MCA-How to Host Thanksgiving in a Small Space-1

One of the most fascinating characteristics of the seven fundamentals that make up The Art of Space is that they work for any size space. But hosting a holiday dinner party in a small home can take a little more invention. These simple tips for how to host Thanksgiving in a small space will help you create a successful event and enhance everyone’s experience.

1. Define Your Needs. This sounds remedial, but it’s important. You have to know what you’re going to do to do it right. Know:

  • Number of guests?
  • Cocktails before/after dinner?
  • Sit down or buffet-style serving?
  • Menu items?

2. Inventory Your Assets:

  • All available surfaces: dining table(s), cocktail tables, side boards, console tables, kitchen islands, etc.
  • Serving pieces, dishes, glasses and flatware

3. Make a “Battle Plan”, including:

  • Event timing: When do people arrive? What will you be doing before and after dinner?
  • Course timing
  • Each surface’s function for each course

4. Work The Puzzle. All of your surfaces can easily transform themselves into serving surfaces, and some of them can do double duty throughout the evening. For example, an early-evening cocktail bar surface can become a coffee and desert station after dinner. Choreograph the evening like a dance, so you can move seamlessly through your schedule.

To get you thinking, here’s how a well-planned, small space Thanksgiving can work:

The living room cocktail table is the perfect place to set up the appetizer course, with small plates, napkins and serving ware arranged on the table in advance. Chairs from the dining table are pulled into the living room to add temporary additional seating, then moved back to the dining room for the meal.

This also frees up space around the dining table, providing ample circulation space during the cocktail hour, when the smaller dining room sideboard is set for cocktails. Wine and glassware for dinner is set up in advance on the dining room’s larger buffet.

With the comfortable and intimate spacing around the cocktail table, the party of ten enjoys an easy flow of conversation. Serving finger foods helps the host avoid the need for additional silverware for the appetizer course, which is served on platters set on the cocktail table. Since the appetizer table was prepared ahead of time, the host has time to sit and enjoy, as well.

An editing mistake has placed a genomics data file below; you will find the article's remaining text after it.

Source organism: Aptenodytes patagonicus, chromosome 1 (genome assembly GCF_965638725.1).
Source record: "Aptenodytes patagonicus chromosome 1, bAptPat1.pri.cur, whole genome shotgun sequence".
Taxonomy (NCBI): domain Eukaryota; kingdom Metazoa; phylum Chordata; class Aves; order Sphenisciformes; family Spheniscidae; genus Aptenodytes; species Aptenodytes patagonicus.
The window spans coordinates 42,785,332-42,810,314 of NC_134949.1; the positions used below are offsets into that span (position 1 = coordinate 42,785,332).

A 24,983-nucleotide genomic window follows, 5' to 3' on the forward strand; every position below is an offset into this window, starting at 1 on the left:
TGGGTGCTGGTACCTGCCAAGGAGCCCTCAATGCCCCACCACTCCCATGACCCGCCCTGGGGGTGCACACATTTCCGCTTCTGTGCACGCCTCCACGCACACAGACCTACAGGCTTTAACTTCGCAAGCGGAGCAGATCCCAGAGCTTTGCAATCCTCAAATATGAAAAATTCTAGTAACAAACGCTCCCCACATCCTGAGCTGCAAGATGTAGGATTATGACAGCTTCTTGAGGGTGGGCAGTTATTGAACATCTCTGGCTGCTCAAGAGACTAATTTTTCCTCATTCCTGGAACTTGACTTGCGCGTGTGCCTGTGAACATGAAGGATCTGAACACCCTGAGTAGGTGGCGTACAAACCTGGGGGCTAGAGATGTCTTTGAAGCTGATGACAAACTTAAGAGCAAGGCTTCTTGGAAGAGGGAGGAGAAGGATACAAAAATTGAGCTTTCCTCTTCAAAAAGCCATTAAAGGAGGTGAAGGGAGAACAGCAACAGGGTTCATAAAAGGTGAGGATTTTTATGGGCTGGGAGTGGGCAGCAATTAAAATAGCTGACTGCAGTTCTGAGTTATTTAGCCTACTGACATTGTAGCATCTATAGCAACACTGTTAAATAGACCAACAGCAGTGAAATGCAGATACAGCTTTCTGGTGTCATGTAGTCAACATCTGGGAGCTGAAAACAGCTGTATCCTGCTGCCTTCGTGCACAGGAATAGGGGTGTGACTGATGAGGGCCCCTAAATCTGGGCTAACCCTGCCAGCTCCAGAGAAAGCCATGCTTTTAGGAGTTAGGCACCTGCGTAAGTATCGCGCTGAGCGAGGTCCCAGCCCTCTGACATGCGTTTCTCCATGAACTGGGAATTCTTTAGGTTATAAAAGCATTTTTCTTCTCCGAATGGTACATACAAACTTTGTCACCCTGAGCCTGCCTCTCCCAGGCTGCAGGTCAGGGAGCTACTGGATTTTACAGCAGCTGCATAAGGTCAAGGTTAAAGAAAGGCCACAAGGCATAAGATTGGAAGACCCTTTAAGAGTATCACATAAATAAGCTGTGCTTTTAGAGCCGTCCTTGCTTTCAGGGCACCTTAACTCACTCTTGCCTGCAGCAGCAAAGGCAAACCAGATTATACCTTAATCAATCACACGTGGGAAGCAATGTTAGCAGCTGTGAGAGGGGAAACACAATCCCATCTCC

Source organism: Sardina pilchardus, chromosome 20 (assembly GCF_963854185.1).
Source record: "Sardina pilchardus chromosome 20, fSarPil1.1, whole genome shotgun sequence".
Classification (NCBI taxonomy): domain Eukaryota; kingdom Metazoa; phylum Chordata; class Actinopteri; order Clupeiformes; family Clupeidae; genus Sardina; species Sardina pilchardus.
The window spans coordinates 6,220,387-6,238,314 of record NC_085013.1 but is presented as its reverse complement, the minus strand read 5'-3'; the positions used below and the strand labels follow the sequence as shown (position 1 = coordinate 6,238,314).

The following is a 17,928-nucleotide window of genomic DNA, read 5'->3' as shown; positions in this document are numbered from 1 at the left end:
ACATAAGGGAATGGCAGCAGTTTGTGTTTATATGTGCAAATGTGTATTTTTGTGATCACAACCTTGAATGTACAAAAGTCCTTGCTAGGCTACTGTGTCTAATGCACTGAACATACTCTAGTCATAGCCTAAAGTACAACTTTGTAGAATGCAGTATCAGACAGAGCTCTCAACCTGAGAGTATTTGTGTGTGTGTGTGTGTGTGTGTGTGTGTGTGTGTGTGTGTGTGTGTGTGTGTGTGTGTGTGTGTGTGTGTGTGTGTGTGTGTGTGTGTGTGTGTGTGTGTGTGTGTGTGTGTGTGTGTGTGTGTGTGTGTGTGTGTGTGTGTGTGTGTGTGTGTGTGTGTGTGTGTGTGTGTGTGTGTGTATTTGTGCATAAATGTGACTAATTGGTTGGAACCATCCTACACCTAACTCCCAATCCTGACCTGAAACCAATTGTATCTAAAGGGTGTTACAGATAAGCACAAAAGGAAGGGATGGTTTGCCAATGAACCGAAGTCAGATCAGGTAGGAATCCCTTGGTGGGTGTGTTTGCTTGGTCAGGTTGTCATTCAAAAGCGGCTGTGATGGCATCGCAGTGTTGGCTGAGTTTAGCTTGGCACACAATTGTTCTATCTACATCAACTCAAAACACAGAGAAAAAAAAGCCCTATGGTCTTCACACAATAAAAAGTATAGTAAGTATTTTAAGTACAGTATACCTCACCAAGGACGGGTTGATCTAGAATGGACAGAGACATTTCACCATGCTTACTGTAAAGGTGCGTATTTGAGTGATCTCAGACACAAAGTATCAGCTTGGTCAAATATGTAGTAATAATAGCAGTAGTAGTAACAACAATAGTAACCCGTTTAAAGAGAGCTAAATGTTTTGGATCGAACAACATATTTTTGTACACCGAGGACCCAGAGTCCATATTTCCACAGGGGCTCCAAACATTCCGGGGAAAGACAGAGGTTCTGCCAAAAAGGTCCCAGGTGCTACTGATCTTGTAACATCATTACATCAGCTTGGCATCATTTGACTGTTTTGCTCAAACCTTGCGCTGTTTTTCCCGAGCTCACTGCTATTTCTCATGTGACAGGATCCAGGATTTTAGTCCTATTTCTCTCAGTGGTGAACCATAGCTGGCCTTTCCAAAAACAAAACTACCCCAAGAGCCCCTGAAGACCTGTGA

The kitchen island and breakfast table are used throughout the evening for staging courses. In this case, the entire party fits at the formal dining table, but this same set up could have easily managed twenty guests, with the ten additional guests using the living room. As long as you have a place to sit or a place for your plate, most guests will be comfortable.

For larger crowds, it’s easy to convert your kitchen island into a buffet. Treat it just like you would a table. A linen tablecloth, silver candelabra and fresh florals can easily turn a typical kitchen work station into beautiful buffet table. The island’s proximity cooking surfaces makes setting up the food and keeping it hot much more manageable.

While dinner is being served, the living room cocktail table is quickly transformed from an appetizer station to a place for after-dinner conversation and drinks. Meanwhile, the cocktail bar in the dining room is cleaned up and converted to a coffee bar. And as easy as that, you have ten well-fed guests and a highly successful party!

Plan ahead. Think through the layers. Choreograph the “dance.” Use the seven fundamentals as your guide. The results will be so smooth that your guests will be able to focus on the food and each other rather than the size of your home. Using your space to create an environment where your guests can fully enjoy each other’s company is real key to successfully hosting Thanksgiving in a small space.

Mary Cook & Josh Kassing

Written By

Mary Cook & Josh Kassing

Founder and President of Mary Cook Associates (MCA)